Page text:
The sale will help reduce the group's £4.3 billion debt, and will place the company in a better financial position should it wish to further its interests in confectionery.
A number of private equity groups are in the running for the European beverages arm of Cadbury Schweppes, but thought to be leading the race is the Carlyle Group which recently appointed former PepsiCo executive Nish Kankiwala to lead the bid.
Cadbury Schweppes spokesperson Katie McDonald Smith told ConfectioneryNews.com that the fundamental reason behind the sale was that the company "simply saw better returns in confectionery than European beverages". She was however keen to point out that the company continues to operate beverage businesses in other parts of the world.
There appears to be nothing in the pipeline at the moment in terms of acquisitions. Cadbury Schweppes' acquisition of Green and Blacks as a 'bolt on acquisition' in February was successful because it fitted easily into its portfolio without massive financial commitment. The purchase was based on a "long-standing relationship with the company and it was felt the move would be hugely beneficial to both parties," said McDonald Smith.
Further focus by Cadbury Schweppes in this area of confectionery wouldn't come as a surprise; the organic chocolate market is thought to be growing at 30 per cent a year in the UK since 2002. Whilst the UK's overall chocolate market could only manage 1.5 per cent growth over the same period of time, further investment in organic and premium chocolate would surely provide healthy returns.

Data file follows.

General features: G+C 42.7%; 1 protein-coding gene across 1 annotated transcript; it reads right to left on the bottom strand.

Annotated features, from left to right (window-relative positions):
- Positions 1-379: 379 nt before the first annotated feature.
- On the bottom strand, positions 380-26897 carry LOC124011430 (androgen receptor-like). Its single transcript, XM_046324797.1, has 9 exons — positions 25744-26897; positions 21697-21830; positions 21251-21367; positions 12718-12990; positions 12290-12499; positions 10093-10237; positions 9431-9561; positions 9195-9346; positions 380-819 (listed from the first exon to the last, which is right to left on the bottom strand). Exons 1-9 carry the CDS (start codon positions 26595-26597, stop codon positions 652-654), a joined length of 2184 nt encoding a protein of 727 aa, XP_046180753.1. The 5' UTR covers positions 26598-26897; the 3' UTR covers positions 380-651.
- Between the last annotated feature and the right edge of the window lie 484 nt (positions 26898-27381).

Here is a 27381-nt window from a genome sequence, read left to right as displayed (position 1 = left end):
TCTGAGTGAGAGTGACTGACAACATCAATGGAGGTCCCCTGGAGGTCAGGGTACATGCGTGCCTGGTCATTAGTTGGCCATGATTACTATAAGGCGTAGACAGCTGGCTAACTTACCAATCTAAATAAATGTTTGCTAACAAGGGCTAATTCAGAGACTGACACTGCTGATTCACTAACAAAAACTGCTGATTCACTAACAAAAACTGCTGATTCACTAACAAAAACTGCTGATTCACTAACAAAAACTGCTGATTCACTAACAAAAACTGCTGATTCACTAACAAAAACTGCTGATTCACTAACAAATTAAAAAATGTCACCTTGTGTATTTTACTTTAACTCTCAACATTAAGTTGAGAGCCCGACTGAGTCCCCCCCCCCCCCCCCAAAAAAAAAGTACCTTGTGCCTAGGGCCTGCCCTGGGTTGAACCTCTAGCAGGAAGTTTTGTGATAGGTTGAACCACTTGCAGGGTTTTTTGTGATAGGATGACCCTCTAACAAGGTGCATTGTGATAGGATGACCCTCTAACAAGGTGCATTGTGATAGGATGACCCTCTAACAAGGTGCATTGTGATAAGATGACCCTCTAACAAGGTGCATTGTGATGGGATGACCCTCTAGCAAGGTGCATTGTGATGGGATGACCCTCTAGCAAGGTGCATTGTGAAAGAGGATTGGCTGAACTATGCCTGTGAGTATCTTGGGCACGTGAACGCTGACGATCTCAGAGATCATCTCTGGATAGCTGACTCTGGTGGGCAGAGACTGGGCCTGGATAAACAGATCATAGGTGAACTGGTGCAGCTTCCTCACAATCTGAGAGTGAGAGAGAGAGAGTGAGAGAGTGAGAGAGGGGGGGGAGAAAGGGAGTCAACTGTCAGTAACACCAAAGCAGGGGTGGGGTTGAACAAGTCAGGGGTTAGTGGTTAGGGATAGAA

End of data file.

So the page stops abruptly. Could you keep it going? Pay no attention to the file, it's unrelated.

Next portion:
A trend in the market is certainly becoming more apparent. Last year Lindt saw 37 per cent growth, and other premium companies like Thornton's are also thought to have had successful years.
This move to shed European beverages in favour of concentrating on confectionery along with its other worldwide beverage interests could see the company maximize returns, should further investment be made to fully capitalize on a changing market.